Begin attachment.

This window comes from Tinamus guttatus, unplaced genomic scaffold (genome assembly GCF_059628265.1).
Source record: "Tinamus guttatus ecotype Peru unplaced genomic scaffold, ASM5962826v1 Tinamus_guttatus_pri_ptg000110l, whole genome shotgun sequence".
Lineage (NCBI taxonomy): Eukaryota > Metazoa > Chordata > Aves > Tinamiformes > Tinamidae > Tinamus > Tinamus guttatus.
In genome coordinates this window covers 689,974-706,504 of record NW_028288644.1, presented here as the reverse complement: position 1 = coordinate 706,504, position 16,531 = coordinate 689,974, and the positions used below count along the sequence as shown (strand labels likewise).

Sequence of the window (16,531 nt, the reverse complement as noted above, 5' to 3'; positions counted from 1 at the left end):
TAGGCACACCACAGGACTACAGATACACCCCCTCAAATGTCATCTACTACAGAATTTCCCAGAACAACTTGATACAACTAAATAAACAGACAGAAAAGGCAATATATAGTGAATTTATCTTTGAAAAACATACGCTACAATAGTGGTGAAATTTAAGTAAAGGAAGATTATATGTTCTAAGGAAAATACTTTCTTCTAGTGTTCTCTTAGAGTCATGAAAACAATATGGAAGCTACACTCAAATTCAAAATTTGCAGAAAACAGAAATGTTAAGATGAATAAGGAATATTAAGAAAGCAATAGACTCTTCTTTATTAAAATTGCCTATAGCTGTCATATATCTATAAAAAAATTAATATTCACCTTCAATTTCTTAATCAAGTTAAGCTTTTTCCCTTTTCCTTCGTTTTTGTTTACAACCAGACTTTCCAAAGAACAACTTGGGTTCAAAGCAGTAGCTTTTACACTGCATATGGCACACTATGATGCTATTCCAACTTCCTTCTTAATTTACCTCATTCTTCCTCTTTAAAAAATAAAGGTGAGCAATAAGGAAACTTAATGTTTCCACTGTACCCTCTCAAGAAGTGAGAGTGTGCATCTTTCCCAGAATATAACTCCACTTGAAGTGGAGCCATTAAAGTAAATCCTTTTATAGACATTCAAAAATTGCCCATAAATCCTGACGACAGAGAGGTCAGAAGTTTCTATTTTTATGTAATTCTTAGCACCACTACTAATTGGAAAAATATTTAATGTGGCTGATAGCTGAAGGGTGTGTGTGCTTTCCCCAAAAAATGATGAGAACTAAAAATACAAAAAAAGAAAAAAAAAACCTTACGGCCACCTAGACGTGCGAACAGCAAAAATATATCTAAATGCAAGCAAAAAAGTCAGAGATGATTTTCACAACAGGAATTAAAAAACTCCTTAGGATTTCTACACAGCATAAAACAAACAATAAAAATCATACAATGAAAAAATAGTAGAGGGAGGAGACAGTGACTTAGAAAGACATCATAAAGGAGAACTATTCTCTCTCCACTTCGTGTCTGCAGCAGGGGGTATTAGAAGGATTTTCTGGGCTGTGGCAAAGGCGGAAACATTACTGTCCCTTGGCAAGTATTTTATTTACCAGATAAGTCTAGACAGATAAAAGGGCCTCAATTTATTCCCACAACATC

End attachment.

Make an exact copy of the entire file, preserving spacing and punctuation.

This window comes from Tinamus guttatus, unplaced genomic scaffold (genome assembly GCF_059628265.1).
Source record: "Tinamus guttatus ecotype Peru unplaced genomic scaffold, ASM5962826v1 Tinamus_guttatus_pri_ptg000110l, whole genome shotgun sequence".
Lineage (NCBI taxonomy): Eukaryota > Metazoa > Chordata > Aves > Tinamiformes > Tinamidae > Tinamus > Tinamus guttatus.
In genome coordinates this window covers 689,974-706,504 of record NW_028288644.1, presented here as the reverse complement: position 1 = coordinate 706,504, position 16,531 = coordinate 689,974, and the positions used below count along the sequence as shown (strand labels likewise).

Sequence of the window (16,531 nt, the reverse complement as noted above, 5' to 3'; positions counted from 1 at the left end):
TAGGCACACCACAGGACTACAGATACACCCCCTCAAATGTCATCTACTACAGAATTTCCCAGAACAACTTGATACAACTAAATAAACAGACAGAAAAGGCAATATATAGTGAATTTATCTTTGAAAAACATACGCTACAATAGTGGTGAAATTTAAGTAAAGGAAGATTATATGTTCTAAGGAAAATACTTTCTTCTAGTGTTCTCTTAGAGTCATGAAAACAATATGGAAGCTACACTCAAATTCAAAATTTGCAGAAAACAGAAATGTTAAGATGAATAAGGAATATTAAGAAAGCAATAGACTCTTCTTTATTAAAATTGCCTATAGCTGTCATATATCTATAAAAAAATTAATATTCACCTTCAATTTCTTAATCAAGTTAAGCTTTTTCCCTTTTCCTTCGTTTTTGTTTACAACCAGACTTTCCAAAGAACAACTTGGGTTCAAAGCAGTAGCTTTTACACTGCATATGGCACACTATGATGCTATTCCAACTTCCTTCTTAATTTACCTCATTCTTCCTCTTTAAAAAATAAAGGTGAGCAATAAGGAAACTTAATGTTTCCACTGTACCCTCTCAAGAAGTGAGAGTGTGCATCTTTCCCAGAATATAACTCCACTTGAAGTGGAGCCATTAAAGTAAATCCTTTTATAGACATTCAAAAATTGCCCATAAATCCTGACGACAGAGAGGTCAGAAGTTTCTATTTTTATGTAATTCTTAGCACCACTACTAATTGGAAAAATATTTAATGTGGCTGATAGCTGAAGGGTGTGTGTGCTTTCCCCAAAAAATGATGAGAACTAAAAATACAAAAAAAGAAAAAAAAAACCTTACGGCCACCTAGACGTGCGAACAGCAAAAATATATCTAAATGCAAGCAAAAAAGTCAGAGATGATTTTCACAACAGGAATTAAAAAACTCCTTAGGATTTCTACACAGCATAAAACAAACAATAAAAATCATACAATGAAAAAATAGTAGAGGGAGGAGACAGTGACTTAGAAAGACATCATAAAGGAGAACTATTCTCTCTCCACTTCGTGTCTGCAGCAGGGGGTATTAGAAGGATTTTCTGGGCTGTGGCAAAGGCGGAAACATTACTGTCCCTTGGCAAGTATTTTATTTACCAGATAAGTCTAGACAGATAAAAGGGCCTCAATTTATTCCCACAACATC